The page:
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August 27, 2014
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Twenty years of bald eagles breeding along the Upper Delaware River

A male adult arrives with small mammal remains in its left foot for the pair of three-week-old young looking on in the nest. The silver U.S. Fish and Wildlife Service band on its left foot could not be read over the course of several years when this male was at the nest.


My interest in birds was casual when I was younger, but got a boost in the late ‘70s when I returned to the U.S. from military service and started flying small aircraft over our region's scenic Upper Delaware River Region as a way to unwind.

Aside from the scenic ridges and swift water rapids below, I kept an eye out for birds. In this bird-rich region, what started out as a safety necessity became more and more a quest to identify the rapidly growing dots that quickly appeared as feathers and wings whizzing by at cruising speed.

Birds like vultures and hawks were easily recognizable, but occipiters such as sharp-shinned hawks were smaller and more of a challenge. Geese and waterfowl were present, with flocks easy to spot during migration season. One species was missing though; during my early flights, I saw no bald eagles—no majestic dancers of the sky to share the airspace with.

Eagles, taken for granted by many people today, can be seen throughout the region, and all of our local counties have several occupied bald eagle nests. This wasn't always the case; the effects of DDT caused eagles, as well as several other bird species, to experience reproductive difficulties in the form of thin and brittle eggs that would not endure the incubation process.

In the late 1970s, Pennsylvania was down to three breeding nests and New York was down to a single breeding pair that could not reproduce due to DDT effects, before the chemical was banned. The bald eagle was on the verge of extirpation (local extinction) in NY and PA, and there were no nests within our region.

In 1976, New York State (NYS) initiated a bald eagle reintroduction program where eaglets from Alaska’s plentiful population were placed in cages on man-made elevated nesting platforms called "hacking towers." Eaglets were fed by people who stayed out of view of the birds so the eaglets did not "imprint" on humans as a parent.

At around 12 weeks on, the cages were opened so the eaglets could perch on branches placed on the cages and eventually make their first flight, or fledge. Four years later near Watertown, NY, a pair of these “hacked” eagles was found successfully breeding at a nest of their own. In 1980, the NYS Department of Environmental Conservation (DEC) went large scale with the project, hacking close to 200 eaglets during the next nine years. PA initiated its own reintroduction in 1983.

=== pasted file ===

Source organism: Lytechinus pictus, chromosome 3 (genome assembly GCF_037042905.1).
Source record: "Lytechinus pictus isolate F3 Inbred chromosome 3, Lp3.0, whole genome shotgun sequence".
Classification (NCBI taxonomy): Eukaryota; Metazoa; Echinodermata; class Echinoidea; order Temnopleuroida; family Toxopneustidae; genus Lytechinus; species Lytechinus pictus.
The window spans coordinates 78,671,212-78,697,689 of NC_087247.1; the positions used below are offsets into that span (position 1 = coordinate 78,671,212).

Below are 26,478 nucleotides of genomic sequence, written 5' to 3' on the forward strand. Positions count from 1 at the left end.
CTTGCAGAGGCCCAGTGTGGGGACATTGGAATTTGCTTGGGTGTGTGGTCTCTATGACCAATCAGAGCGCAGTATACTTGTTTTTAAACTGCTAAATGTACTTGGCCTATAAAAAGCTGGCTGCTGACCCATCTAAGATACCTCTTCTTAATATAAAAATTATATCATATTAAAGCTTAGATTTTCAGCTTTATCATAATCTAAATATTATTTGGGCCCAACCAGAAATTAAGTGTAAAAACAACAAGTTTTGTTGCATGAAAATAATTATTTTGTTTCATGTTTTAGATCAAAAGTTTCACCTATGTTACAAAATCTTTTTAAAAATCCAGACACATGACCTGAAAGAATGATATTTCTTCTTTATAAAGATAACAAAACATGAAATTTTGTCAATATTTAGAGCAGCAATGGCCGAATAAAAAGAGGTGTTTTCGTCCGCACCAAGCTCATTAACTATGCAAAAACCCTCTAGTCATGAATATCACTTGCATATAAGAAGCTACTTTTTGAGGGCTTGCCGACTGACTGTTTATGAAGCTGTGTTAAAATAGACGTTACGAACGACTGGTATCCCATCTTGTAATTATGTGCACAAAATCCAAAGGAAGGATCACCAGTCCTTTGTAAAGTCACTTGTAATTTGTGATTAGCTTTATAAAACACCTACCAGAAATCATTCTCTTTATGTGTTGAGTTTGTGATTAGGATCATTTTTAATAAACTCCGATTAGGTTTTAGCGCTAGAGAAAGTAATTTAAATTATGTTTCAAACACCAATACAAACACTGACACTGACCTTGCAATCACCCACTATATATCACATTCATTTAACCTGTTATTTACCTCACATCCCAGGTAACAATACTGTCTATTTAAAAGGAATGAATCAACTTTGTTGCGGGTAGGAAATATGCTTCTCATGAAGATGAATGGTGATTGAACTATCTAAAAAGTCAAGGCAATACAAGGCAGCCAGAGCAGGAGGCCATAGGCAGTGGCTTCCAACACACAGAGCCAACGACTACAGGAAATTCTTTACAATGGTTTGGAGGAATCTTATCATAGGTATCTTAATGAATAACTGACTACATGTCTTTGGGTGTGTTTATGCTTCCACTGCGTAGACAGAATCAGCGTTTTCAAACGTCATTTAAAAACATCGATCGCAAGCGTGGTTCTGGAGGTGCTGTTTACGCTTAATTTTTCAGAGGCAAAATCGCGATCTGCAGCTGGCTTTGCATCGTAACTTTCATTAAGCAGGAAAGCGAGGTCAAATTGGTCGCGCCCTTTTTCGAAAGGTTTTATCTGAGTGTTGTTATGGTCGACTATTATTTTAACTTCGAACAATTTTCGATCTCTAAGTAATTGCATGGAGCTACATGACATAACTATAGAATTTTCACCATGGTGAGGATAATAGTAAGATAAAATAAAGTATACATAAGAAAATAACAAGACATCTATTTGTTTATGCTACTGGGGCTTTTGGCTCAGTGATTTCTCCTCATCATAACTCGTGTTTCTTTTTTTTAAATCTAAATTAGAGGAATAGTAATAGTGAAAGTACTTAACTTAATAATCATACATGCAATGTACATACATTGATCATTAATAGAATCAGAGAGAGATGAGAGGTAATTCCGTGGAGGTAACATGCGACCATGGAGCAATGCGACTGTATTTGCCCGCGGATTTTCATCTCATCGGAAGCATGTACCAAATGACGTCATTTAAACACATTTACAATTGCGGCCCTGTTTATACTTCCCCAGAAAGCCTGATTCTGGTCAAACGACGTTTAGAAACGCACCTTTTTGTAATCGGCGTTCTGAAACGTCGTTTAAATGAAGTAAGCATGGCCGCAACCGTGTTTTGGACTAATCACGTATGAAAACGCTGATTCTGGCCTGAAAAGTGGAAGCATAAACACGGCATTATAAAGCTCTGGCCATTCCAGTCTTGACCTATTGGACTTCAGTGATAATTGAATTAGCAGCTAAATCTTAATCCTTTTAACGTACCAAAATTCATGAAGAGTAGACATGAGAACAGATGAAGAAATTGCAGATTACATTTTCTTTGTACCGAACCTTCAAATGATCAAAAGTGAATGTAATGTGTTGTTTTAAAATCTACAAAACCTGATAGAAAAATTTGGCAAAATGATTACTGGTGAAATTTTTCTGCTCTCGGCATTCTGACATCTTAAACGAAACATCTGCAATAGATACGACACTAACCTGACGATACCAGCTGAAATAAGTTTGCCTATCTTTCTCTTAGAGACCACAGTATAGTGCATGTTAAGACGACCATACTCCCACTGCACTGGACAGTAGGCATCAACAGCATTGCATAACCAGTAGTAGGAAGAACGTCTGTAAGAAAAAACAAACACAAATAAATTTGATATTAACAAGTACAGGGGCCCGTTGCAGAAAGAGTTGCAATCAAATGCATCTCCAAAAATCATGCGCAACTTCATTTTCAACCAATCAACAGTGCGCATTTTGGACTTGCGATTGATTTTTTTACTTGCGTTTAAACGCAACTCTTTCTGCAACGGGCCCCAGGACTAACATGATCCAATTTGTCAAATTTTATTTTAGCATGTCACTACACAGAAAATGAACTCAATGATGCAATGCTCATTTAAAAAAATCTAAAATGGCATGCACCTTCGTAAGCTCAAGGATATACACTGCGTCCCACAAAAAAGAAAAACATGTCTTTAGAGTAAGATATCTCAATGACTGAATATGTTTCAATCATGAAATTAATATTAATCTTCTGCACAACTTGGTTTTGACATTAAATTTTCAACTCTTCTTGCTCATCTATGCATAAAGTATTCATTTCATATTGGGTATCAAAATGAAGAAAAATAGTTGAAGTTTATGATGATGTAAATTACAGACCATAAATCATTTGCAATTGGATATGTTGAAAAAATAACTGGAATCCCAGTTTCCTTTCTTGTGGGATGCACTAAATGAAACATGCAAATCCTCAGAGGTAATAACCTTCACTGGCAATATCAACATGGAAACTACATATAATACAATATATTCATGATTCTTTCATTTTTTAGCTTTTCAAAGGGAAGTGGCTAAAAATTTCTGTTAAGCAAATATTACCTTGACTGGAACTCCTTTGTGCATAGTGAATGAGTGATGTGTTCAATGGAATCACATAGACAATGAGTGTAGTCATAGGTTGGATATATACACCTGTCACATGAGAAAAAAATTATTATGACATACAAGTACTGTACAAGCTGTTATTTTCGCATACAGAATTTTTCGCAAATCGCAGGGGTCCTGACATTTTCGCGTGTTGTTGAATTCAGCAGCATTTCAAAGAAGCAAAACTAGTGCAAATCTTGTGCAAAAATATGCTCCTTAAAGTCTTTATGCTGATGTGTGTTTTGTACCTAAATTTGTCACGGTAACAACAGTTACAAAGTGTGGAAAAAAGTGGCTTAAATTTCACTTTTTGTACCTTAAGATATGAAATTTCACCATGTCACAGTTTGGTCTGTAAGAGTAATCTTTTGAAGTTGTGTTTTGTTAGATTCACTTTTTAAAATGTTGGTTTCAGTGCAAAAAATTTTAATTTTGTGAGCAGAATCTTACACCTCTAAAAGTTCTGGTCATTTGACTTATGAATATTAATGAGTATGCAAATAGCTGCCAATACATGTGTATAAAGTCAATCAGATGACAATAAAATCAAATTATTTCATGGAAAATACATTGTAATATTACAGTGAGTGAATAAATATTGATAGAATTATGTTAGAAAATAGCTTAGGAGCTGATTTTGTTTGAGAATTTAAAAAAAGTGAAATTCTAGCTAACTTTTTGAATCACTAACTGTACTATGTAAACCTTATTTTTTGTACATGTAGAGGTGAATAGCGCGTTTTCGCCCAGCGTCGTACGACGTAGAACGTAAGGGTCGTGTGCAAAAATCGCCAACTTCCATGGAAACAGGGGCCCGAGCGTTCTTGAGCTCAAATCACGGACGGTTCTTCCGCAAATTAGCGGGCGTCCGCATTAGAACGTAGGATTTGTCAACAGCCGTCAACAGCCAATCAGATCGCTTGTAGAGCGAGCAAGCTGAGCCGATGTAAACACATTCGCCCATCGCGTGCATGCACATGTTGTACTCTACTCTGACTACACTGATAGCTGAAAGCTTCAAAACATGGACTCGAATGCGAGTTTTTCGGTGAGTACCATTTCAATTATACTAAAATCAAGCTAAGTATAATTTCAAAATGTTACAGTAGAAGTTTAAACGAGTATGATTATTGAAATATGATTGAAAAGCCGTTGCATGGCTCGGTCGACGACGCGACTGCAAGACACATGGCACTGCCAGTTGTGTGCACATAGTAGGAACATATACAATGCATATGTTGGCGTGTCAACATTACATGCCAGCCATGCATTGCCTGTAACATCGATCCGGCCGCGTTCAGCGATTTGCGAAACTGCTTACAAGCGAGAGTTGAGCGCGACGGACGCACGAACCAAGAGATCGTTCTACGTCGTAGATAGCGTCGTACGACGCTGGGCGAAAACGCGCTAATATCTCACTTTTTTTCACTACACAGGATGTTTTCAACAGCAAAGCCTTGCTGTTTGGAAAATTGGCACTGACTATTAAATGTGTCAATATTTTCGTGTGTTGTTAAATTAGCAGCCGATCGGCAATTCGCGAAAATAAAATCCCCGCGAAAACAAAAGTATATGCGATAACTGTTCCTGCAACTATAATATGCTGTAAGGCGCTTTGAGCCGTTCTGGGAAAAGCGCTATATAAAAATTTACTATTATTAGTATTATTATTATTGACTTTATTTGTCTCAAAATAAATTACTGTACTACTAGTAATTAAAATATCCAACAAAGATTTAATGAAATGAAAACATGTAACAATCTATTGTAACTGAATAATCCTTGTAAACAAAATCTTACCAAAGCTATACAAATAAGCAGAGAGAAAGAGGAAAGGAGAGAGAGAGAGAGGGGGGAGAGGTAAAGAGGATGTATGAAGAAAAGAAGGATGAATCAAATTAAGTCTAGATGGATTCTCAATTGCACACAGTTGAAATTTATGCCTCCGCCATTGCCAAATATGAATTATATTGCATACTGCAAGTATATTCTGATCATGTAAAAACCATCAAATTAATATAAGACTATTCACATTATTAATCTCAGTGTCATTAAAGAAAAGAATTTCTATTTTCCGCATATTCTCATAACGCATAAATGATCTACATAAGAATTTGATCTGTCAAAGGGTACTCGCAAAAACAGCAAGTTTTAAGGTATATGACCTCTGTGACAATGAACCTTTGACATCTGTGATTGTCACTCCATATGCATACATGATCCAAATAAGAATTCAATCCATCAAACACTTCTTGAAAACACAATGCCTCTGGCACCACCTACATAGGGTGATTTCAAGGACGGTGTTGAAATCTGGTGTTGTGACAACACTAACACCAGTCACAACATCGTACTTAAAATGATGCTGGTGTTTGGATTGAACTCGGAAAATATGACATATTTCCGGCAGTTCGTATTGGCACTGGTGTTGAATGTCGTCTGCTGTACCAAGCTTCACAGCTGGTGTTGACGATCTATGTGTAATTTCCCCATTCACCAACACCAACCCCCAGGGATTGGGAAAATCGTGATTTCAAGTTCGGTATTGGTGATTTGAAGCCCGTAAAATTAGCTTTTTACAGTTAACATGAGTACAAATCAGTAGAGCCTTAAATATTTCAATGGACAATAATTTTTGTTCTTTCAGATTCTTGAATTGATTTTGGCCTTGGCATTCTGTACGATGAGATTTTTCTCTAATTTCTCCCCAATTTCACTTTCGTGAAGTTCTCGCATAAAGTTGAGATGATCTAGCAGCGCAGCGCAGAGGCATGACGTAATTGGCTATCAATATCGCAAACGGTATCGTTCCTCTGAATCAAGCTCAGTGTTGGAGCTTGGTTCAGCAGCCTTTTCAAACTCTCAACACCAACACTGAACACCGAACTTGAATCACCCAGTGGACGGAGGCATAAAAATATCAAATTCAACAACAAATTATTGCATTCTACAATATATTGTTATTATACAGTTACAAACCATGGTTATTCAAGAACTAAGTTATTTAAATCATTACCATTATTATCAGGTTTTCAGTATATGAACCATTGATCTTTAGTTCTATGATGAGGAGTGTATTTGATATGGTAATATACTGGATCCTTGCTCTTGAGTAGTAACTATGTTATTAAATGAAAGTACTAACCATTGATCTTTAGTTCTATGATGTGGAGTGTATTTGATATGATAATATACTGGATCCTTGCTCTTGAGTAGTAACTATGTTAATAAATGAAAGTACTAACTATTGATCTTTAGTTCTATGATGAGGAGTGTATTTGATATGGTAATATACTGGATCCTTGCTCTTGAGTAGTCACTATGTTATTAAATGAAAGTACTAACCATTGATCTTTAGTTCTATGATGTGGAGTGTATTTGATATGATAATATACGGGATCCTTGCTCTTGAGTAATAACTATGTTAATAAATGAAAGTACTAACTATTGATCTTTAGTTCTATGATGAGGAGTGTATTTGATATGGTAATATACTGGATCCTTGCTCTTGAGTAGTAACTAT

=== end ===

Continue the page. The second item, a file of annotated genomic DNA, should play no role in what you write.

The Upper Delaware Scenic and Recreational River (UDS&RR), with its 73 miles of river from Hancock to just below Sparrowbush, NY, offers prime habitat, with much undisturbed area, many potential nesting locations and a plentiful uncontaminated source of food for the fish-eating bald eagle. It took close to a decade from the time the first hacked eagles reached breeding age until the first pair of bald eagles established a territory within the Upper Delaware River Area.

Eagles typically establish a nest and take a mate within 50 to 100 miles of their natal nest (where they themselves were raised). The spread of eagles was slow at first, and perhaps some of the area’s earlier territorial eagles may have originated from the Pennsylvania Game Commission’s hacking facility at nearby Shohola Lake in Pike County, PA. The first occupying pair appeared in 1993 along the river, but they did not produce young for the first two years, typical with some newly mated pairs.

The number of bald eagle pairs increased slowly but steadily over the next 20 years to the point that 19 breeding pairs were tallied during the past season in 2013. Nest surveys show that in some cases, the distance between the natal nest and that young's new territory was five miles or less.

Eagles reach breeding age at four to five years, and newly established territories by banded eagles has shown that they tend to get started young; five- to seven-year-old eagles was the norm for banded eagles and a four-year-old female was observed establishing a new territory with an older male (unbanded, but showing four-year sub-adult plumage).

It is impossible to determine the age of eagles by sight once they molt to full adult plumage at five years or so, so banded resightings by birders or photographers are very valuable.

The UDS&RR has proven its worth for bald eagle habitat; even before eagles started to breed here, winter visitors from Canada were utilizing the river for a winter food source while their own breeding habitat was frozen over. For our resident eagles now, the immediate threat is habitat loss. We as a people can work as partners and stewards to minimize this threat.

As I watch an eagle in flight, I stand in awe of nature's perfect airframe. Watching an eagle soar in a thermal, we can see a circle of motion. We are fortunate to live in an area where we are able to observe this winged one's circle of life.